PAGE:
Centralizers that are crimped onto the pipe are also available. While installation is easy, the centralizers only come in solid-body form. Their placement is typically close to the end of the joint so the crimped area can be gauged to ensure the crimp has not created an internal restriction.
New Attachment System
To date, the new attachment system is featured on three types of tools that have been designed for use on all joint sizes and grades.
The Ace Ratchet Collar (ARC), shown in Fig. 1 above, performs as a stop collar to hold both solid-body and bow-spring centralizers or other accessories on the liner. The Ace Drilling Centralizer (ADC) is a rotating, solid-body centralizer for use in casing and liner drilling. The Ace Tracer Carrier (ATC) houses and protects tracer elements conveyed into the wellbore on the production string.
The simple design of the ARC, ADC, and ATC does not affect the inside diameter of the liner during installation and does not require added connections that pose potential leak paths. The tool designs provide enough clearance to be used in close-tolerance wells. Each collar’s one-piece design completely encircles the joint, having no welds or seams that could break and lead to stuck pipe and/or junk in the hole.
All three tools mount to the outside of the casing or liner, allowing the operator to plan accessory locations anywhere along the joint and run multiple accessories per joint where needed.
Because each tool is fully independent of weight, grade, and thread, they are versatile. Thus, a large range of applications can be met from a small inventory, reducing the burden of inventory management and the risk of having to scrap unused hardware. Furthermore, the tools can be installed with a few hours’ notice. An operator can make final decisions on a centralizer program within days of a planned string deployment.
There are additional tools into which the attachment design can be incorporated. The system can be used on tools or accessories for virtually any drilling or completion application.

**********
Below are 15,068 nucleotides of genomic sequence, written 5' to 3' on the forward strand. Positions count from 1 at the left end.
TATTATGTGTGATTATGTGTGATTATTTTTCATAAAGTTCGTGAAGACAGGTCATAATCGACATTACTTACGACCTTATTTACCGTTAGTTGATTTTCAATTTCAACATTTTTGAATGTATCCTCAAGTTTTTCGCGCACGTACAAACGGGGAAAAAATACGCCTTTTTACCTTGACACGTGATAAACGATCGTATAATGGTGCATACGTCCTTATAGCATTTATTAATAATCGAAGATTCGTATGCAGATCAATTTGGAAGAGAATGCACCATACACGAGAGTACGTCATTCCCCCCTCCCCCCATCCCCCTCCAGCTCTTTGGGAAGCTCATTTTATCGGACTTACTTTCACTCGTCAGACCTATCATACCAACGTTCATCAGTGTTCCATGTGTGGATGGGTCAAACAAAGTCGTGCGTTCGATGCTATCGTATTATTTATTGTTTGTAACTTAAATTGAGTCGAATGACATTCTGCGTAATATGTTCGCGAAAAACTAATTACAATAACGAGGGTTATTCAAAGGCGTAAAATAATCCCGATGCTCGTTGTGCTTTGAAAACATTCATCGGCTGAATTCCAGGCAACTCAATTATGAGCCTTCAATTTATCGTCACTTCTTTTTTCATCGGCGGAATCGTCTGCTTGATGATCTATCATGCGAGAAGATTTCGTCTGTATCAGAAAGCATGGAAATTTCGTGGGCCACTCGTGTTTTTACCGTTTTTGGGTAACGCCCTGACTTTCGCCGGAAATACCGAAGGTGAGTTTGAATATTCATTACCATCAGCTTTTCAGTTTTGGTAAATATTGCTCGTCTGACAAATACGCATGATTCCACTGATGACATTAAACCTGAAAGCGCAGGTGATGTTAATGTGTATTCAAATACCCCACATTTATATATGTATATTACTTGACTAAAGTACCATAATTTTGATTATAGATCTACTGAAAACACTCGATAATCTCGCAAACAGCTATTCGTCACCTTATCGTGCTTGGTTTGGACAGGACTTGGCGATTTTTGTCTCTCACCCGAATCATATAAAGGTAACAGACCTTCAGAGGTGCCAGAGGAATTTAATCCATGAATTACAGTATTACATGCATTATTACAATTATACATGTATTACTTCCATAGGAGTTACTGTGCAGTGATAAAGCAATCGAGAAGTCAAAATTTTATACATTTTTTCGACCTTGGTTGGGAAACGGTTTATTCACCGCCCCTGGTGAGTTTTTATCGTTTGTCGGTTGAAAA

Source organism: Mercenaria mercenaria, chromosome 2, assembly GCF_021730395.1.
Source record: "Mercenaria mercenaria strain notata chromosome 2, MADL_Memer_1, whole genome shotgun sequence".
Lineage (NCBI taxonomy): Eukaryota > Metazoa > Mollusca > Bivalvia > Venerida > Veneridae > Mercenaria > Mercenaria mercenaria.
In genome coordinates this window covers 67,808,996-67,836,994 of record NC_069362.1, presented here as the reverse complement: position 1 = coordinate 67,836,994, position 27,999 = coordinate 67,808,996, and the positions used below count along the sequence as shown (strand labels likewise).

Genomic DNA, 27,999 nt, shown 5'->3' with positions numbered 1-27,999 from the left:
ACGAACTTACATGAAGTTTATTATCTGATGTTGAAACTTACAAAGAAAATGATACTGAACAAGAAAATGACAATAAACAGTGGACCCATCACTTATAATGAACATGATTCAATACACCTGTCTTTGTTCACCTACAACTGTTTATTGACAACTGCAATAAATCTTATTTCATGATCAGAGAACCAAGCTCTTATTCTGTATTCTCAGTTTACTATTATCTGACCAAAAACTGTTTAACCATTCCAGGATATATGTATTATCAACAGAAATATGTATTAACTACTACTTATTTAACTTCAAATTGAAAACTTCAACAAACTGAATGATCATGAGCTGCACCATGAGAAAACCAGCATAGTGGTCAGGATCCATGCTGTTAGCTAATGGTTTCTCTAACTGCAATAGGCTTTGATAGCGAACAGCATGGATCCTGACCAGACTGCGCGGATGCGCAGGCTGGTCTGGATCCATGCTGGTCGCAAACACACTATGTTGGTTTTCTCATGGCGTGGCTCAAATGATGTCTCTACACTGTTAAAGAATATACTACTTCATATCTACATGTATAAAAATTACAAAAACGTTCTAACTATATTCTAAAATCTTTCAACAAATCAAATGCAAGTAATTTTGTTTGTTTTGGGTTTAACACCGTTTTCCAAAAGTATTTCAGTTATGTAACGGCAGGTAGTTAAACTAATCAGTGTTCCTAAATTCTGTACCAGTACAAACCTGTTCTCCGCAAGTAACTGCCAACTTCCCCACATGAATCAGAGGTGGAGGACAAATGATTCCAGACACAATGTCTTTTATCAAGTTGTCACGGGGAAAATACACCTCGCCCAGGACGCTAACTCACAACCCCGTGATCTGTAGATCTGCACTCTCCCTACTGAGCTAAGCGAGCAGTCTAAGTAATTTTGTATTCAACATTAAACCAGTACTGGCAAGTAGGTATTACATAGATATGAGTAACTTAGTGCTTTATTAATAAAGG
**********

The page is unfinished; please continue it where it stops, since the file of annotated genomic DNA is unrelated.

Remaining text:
The installation kit consists of a hand-held press (Fig. 2) and a small hydraulic power unit. The lightweight installation tool can be handled by a two-person team, allowing installation to be carried out at virtually any location without mobilizing the pipe.
ARC. A major operator drilling an exploration well at 11,250-ft water depth in a remote South American location planned a 13⅝-in. casing string through 17⅞-in. casing with a 16-in. open hole below. With poor wellbore conditions, there were contingency plans to run a 16-in. liner. Normally, hardware for two separate centralization regimens would have been necessary to optimize the standoff of the 13⅝-in. string, depending on the presence of the contingency liner.
Upon determining that the contingency liner was not needed, a two-person crew was sent to the pipe yard to install the ARCs and centralizers in an 8-hour shift. The 13⅝-in. pipe was delivered to the rig, run to total depth of almost 16,000 ft, and cemented without issues. This flexibility saved the operator the cost of having two sets of centralizer subs on hand and led to savings of well costs into six figures.
ADC. The solid-body rotating centralizer, the most recently developed of the three tools, provides an internal bearing to eliminate wear on the liner and reduce downhole torque, helping to ensure that the liner can be drilled successfully to planned depth. The tool’s use was proven in a 7-in. liner-drilling application by an operator that drilled a 900‑ft directional interval while rotating the pipe between 30 rev/min and 80 rev/min. A total of 54,000 rotations on the string and ADCs was recorded.
After the interval was drilled, the liner string was pulled for evaluation. Very little wear (<0.004 in.) was recorded on the centralizer/ARC interface and no issues were found with the ADC. The operator has since elected to use this technology on multiple liner-drilling applications in the North Sea.